September 28, 2005
As Kristoffer Garin makes all too clear in “Devils on the Deep Blue Sea”—by far the most entertaining business book of 2005—nobody gets the better of Carnival Cruise Lines. Especially not the morons at FEMA:
On Sept. 1, as tens of thousands of desperate Louisianans packed the New Orleans Superdome and convention center, the Federal Emergency Management Agency pleaded with the U.S. Military Sealift Command: The government needed 10,000 berths on full-service cruise ships, FEMA said, and it needed the deal done by noon the next day.
The hasty appeal yielded one of the most controversial contracts of the Hurricane Katrina relief operation, a $236 million agreement with Carnival Cruise Lines for three ships that now bob more than half empty in the Mississippi River and Mobile Bay. The six-month contract – staunchly defended by Carnival but castigated by politicians from both parties – has come to exemplify the cost of haste that followed Katrina's strike and FEMA's lack of preparation.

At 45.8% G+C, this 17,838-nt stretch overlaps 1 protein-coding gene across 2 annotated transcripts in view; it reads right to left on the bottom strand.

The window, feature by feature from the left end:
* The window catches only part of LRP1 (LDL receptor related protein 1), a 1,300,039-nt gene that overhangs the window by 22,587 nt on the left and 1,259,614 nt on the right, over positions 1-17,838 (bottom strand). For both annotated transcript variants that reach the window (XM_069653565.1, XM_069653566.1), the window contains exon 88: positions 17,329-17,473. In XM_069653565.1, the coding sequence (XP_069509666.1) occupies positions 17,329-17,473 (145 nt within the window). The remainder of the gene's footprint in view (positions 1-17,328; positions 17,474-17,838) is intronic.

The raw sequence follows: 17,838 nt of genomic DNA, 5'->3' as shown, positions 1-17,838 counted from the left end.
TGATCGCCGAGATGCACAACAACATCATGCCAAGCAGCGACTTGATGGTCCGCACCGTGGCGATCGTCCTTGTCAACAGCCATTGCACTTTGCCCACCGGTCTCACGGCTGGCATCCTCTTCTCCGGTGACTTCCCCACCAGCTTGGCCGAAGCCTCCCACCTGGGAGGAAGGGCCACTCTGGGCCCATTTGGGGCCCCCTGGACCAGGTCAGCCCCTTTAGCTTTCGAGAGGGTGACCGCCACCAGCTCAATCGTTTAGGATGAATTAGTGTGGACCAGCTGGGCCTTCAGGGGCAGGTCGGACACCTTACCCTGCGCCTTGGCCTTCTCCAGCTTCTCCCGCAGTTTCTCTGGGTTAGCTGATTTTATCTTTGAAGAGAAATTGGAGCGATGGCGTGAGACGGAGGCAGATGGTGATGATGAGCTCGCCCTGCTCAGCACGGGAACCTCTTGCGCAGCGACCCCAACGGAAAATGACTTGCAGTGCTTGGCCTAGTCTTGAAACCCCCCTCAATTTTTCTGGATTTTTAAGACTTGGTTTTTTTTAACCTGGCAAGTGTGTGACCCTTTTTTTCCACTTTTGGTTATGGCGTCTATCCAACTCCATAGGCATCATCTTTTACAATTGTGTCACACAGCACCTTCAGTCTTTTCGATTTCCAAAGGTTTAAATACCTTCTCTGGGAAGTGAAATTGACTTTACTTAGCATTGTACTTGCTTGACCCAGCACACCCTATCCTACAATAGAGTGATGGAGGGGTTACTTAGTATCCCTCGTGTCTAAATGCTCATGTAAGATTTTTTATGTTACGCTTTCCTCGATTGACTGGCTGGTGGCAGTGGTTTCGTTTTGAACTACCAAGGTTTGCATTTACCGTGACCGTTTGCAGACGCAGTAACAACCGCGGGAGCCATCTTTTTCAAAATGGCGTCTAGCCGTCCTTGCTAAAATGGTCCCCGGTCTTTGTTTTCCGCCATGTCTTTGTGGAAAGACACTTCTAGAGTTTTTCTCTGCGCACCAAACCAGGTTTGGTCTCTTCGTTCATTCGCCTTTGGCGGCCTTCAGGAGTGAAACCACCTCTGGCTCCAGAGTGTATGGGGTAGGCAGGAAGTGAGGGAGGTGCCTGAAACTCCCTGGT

To critics, the price is exorbitant. If the ships were at capacity, with 7,116 evacuees, for six months, the price per evacuee would total $1,275 a week, according to calculations by aides to Sen. Tom Coburn (R-Okla.). A seven-day western Caribbean cruise out of Galveston can be had for $599 a person – and that would include entertainment and the cost of actually making the ship move.
Not for nothing does Garin describe cruise shipping as “the perfect business.”
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